The Albany Post Road, or Rt. 9 of today, was the main artery between New York City and Albany during the eighteenth and nineteenth centuries, and was the center of all kinds of interesting stories and activity that Hyde Park town historian Carney Rhinevault, and his wife Tatiana, bring out in fascinating detail in their 2011 book Hidden History of the Mid-Hudson Valley: Stories from the Albany Post Road. Its a fun work filled with anecdotes than span history from the Pre Revolution Era to Poughkeepsie of the nineteen sixties, the reader gets a taste of what the region meant to its’ history and how human all people are during times of peace, turmoil, and change.
Some more of the interesting stories revolved around legends of underground tunnels dating back to the abolitionist period. In Rhinebeck:
“A tunnel ran under Livingston Street from house to house a few yards east of the Post Road. Reverend Robert Scott, founder of the Baptist church on that street, was one of the more vocal abolitionists in the area. (It is interesting to note that if every rumored tunnel was used frequently, the escape to freedom would have been damp and dark, indeed.”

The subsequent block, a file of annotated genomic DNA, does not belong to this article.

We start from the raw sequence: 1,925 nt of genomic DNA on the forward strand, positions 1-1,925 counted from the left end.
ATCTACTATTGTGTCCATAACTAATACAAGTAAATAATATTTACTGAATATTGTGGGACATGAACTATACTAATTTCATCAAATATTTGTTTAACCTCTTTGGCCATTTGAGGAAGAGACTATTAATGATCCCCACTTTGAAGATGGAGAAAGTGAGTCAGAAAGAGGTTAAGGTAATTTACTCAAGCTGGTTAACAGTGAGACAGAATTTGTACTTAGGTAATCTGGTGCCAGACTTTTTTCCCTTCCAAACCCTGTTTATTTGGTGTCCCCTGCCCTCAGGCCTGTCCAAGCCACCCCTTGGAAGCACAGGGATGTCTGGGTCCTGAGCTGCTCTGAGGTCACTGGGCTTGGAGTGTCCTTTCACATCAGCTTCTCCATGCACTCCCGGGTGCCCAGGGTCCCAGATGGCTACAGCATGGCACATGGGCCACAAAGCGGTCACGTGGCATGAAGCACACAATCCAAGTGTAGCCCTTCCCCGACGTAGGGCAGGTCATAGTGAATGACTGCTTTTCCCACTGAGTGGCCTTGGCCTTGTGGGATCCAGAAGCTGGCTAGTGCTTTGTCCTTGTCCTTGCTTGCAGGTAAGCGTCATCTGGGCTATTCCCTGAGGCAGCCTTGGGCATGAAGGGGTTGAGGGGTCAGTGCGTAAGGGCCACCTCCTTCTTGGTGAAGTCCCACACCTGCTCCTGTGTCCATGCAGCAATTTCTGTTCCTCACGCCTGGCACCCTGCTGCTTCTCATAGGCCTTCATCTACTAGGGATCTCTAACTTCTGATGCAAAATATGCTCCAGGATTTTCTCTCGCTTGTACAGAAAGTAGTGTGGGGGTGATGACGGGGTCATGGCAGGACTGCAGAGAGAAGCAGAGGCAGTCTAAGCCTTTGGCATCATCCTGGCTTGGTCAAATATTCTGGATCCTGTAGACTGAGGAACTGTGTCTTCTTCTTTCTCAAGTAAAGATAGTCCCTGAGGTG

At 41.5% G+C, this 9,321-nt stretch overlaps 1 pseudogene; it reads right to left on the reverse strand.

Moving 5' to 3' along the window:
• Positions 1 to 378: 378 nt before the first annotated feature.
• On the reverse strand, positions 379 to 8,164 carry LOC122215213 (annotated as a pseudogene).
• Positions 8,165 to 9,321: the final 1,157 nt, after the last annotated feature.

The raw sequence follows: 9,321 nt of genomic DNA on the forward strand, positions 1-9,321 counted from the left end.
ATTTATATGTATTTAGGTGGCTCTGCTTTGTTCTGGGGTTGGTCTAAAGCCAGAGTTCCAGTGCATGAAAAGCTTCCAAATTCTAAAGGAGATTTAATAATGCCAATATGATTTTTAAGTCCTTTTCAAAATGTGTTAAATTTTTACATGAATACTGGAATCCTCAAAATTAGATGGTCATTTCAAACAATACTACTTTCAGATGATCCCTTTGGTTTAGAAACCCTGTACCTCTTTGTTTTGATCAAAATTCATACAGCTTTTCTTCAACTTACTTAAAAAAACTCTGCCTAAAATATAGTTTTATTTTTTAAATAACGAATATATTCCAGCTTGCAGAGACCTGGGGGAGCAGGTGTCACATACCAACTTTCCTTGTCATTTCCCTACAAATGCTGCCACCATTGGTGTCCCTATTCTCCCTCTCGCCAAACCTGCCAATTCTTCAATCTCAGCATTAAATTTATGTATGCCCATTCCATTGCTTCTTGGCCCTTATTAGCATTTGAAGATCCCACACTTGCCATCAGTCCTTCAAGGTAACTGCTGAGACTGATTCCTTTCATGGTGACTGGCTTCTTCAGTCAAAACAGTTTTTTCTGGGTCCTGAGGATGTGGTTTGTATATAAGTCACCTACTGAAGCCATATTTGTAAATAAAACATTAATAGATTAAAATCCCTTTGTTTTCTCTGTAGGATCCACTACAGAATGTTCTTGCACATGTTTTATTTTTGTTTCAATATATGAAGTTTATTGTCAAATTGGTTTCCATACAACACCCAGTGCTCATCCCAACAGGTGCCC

Another fun read is Poughkeepsie’s connection to Samuel F.B. Morse who “retired to Locust Grove, his Hudson River estate on the southern outskirts of town. Morse is known as a painter, inventor, photographer, and political agitator. He invented the telegraph and the code that bears his name. A fact that may not be well known was that Morse designed his estate in Poughkeepsie in 1847 but did not actually move in until 1852. He had to adjust to events such as building of the Hudson River Railroad during that time which cut off their river view.”
Almost two hundred pages of fascinating fun, drama, and engaging Mid-Hudson history, and also filled with wonderful drawings and illustrations, Hidden History of the Mid-Hudson Valley: Stories from the Albany Post Road is available from publishers The History Press and online from www.historypress.net.